Also, as has been mentioned elsewhere, the frames were cast, not stamped. Oh, and the Jubal's 12" woofers have 17+ lb. magnets driving them. Not yer basic neo speakers, baby (altho I love neo speakers, especially for guitar amps and other mobile applications).

    Another couple datapoints that have impressed the hell out of me--I had and still have a set of fairly small JBL G-730 12" 2-way PA speakers I bought sometime in the late 80s or early 90s, when I was gigging several nights a week. Used 'em in about six bands or so, often as my stereo guitar rig with a Mesa Studio Pre and 50/50 rack system.

    Sounded as good as anything I've ever used or heard anyone else use, and unfolded its wings like a freakin pterodactyl when the rare occasion arose to actually use all that power and bandwidth. And often, these bands would have main PA speakers way bigger than the 730s, Peavey's, Yamaha's, etc.

    Invariably, when they got curious as to how the "little" 730s would sound in place of the main PA speakers, we'd hook 'em up, and they would be louder, tighter, more defined, cleaner, punchier, and more immediate. To everyone in the room. Granted, they often were more expensive than the much larger arrays, but not always. They did always sound better tho.

    Oh, and the Jubals? About 15 years ago, when they were still a "young" 20 years of age, I took my family on one of our annual trips to Mexico, for two weeks. Drove down to the airport in our Ford extended-cab truck, had fun, returned home.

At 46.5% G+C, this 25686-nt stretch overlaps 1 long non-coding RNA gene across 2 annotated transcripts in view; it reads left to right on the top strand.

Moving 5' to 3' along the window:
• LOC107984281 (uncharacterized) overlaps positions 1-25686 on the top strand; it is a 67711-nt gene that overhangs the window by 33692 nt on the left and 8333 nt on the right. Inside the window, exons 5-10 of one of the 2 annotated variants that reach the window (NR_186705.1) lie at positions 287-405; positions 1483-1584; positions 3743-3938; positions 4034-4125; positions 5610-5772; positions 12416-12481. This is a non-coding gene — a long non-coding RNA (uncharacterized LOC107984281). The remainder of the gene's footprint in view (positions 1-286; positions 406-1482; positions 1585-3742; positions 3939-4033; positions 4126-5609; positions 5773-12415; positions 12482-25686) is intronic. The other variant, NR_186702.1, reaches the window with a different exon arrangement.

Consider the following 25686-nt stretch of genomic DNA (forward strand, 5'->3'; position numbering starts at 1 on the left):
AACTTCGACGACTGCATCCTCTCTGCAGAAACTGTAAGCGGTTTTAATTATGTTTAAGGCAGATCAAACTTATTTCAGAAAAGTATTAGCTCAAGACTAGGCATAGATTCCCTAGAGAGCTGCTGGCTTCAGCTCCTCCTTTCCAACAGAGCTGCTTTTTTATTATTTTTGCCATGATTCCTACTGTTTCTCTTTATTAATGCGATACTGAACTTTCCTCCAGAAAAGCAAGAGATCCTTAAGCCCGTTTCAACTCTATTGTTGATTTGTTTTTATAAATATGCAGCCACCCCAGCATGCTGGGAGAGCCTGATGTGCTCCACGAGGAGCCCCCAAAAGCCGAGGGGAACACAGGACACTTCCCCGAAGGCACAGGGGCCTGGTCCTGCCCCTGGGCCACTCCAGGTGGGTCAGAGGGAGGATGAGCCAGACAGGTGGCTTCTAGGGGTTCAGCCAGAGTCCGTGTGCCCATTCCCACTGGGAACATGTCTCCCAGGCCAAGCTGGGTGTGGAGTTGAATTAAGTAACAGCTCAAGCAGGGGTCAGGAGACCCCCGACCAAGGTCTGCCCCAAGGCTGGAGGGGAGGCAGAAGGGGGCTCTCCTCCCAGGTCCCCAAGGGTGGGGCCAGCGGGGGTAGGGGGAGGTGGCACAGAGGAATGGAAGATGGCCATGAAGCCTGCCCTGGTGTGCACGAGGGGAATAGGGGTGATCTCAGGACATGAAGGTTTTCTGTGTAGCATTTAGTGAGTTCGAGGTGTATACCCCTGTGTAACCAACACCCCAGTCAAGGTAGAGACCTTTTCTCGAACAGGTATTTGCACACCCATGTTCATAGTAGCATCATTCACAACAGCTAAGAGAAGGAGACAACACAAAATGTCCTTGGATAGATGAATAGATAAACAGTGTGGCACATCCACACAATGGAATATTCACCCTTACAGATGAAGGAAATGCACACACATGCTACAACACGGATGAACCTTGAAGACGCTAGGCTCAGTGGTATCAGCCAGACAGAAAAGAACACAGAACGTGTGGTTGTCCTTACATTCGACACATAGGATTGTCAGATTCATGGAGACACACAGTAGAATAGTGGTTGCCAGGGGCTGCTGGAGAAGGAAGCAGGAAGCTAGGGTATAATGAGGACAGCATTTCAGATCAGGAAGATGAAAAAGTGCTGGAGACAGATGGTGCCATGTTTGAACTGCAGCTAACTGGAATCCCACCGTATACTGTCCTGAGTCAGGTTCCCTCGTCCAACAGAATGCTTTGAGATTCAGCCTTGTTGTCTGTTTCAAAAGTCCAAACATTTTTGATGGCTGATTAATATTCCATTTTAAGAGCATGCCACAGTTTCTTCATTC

As soon as I pulled into the garage, I could feel something wrong, even with the 300-plus horsepower V8 still running, and my then-young kids squabbling in the back seat. This was a large house with an attached garage, and my stereo was removed from the garage, probably 45-50 or more feet away, three rooms.

    I turned off the engine, and could feel the whole house shaking. Though maybe there was a minor quake, or possibly some major construction going on nearby.

    I headed into the house, and it was the stereo. Apparently, we'd left it on, or one of the kids had turned it on--and way, WAY loud. And also apparently, some time in the past two weeks a ground loop had occurred, and the speakers were putting out an earsplitting, earthshaking hum, at very low frequency, I'm assuming 60 hz. It was so intense that I still remember the adrenaline rush as I approached the sonic nexus and shut the damn system down.

    Anyway, I expected to have fried voice coils, torn surrounds, etc. I thought the speakers would *have to be* toast, with a 60-hz squarewave being pumped through them at ~120 db for somewhere up to two weeks' duration.

    They were fine, it turns out. Physically, sonically, every way (the L65s, and I believe all JBLs in those days, had a lifetime warranty, so I brought them in, just to be sure). All that mayhem probably just broke 'em in real good. :BOUNCE I still can't believe they survived that.

    Needless to say, I'm an unrepentant fan of the old JBL. Not sure they're the same company these days, but their old stuff freakin' ROCKS.
     
  14. Tone_Terrific

    Tone_Terrific Member

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    EV, JBL, Altec.
    Celestions were so obviously not the 'good stuff.':)